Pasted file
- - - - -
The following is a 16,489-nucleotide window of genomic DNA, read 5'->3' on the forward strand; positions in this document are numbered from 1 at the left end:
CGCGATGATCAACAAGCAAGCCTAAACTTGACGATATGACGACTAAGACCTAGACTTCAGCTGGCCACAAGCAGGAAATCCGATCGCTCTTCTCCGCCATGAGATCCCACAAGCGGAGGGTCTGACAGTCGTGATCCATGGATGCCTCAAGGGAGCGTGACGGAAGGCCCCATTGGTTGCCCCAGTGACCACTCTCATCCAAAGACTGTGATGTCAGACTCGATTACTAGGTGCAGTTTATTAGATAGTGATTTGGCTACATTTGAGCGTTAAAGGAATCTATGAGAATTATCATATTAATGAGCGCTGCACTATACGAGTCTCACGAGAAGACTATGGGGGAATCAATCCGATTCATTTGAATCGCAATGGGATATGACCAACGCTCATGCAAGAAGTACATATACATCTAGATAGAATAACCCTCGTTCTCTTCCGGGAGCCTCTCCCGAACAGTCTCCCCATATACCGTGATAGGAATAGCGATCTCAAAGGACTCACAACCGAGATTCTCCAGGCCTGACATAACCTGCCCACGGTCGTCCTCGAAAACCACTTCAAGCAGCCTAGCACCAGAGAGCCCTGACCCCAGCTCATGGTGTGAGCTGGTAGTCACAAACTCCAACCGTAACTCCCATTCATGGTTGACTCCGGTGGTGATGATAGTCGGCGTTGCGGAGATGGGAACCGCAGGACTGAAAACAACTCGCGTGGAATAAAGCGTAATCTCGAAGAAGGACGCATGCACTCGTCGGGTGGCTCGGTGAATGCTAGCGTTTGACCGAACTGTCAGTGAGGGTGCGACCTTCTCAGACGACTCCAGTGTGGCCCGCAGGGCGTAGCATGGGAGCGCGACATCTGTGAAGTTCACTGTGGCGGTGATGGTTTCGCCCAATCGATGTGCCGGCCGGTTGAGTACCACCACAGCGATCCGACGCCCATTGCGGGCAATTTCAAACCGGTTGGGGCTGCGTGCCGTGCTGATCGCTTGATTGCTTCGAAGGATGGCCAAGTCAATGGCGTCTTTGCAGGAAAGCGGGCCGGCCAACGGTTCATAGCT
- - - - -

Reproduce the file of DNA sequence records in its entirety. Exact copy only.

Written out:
The following is a 16,489-nucleotide window of genomic DNA, read 5'->3' on the forward strand; positions in this document are numbered from 1 at the left end:
CGCGATGATCAACAAGCAAGCCTAAACTTGACGATATGACGACTAAGACCTAGACTTCAGCTGGCCACAAGCAGGAAATCCGATCGCTCTTCTCCGCCATGAGATCCCACAAGCGGAGGGTCTGACAGTCGTGATCCATGGATGCCTCAAGGGAGCGTGACGGAAGGCCCCATTGGTTGCCCCAGTGACCACTCTCATCCAAAGACTGTGATGTCAGACTCGATTACTAGGTGCAGTTTATTAGATAGTGATTTGGCTACATTTGAGCGTTAAAGGAATCTATGAGAATTATCATATTAATGAGCGCTGCACTATACGAGTCTCACGAGAAGACTATGGGGGAATCAATCCGATTCATTTGAATCGCAATGGGATATGACCAACGCTCATGCAAGAAGTACATATACATCTAGATAGAATAACCCTCGTTCTCTTCCGGGAGCCTCTCCCGAACAGTCTCCCCATATACCGTGATAGGAATAGCGATCTCAAAGGACTCACAACCGAGATTCTCCAGGCCTGACATAACCTGCCCACGGTCGTCCTCGAAAACCACTTCAAGCAGCCTAGCACCAGAGAGCCCTGACCCCAGCTCATGGTGTGAGCTGGTAGTCACAAACTCCAACCGTAACTCCCATTCATGGTTGACTCCGGTGGTGATGATAGTCGGCGTTGCGGAGATGGGAACCGCAGGACTGAAAACAACTCGCGTGGAATAAAGCGTAATCTCGAAGAAGGACGCATGCACTCGTCGGGTGGCTCGGTGAATGCTAGCGTTTGACCGAACTGTCAGTGAGGGTGCGACCTTCTCAGACGACTCCAGTGTGGCCCGCAGGGCGTAGCATGGGAGCGCGACATCTGTGAAGTTCACTGTGGCGGTGATGGTTTCGCCCAATCGATGTGCCGGCCGGTTGAGTACCACCACAGCGATCCGACGCCCATTGCGGGCAATTTCAAACCGGTTGGGGCTGCGTGCCGTGCTGATCGCTTGATTGCTTCGAAGGATGGCCAAGTCAATGGCGTCTTTGCAGGAAAGCGGGCCGGCCAACGGTTCATAGCT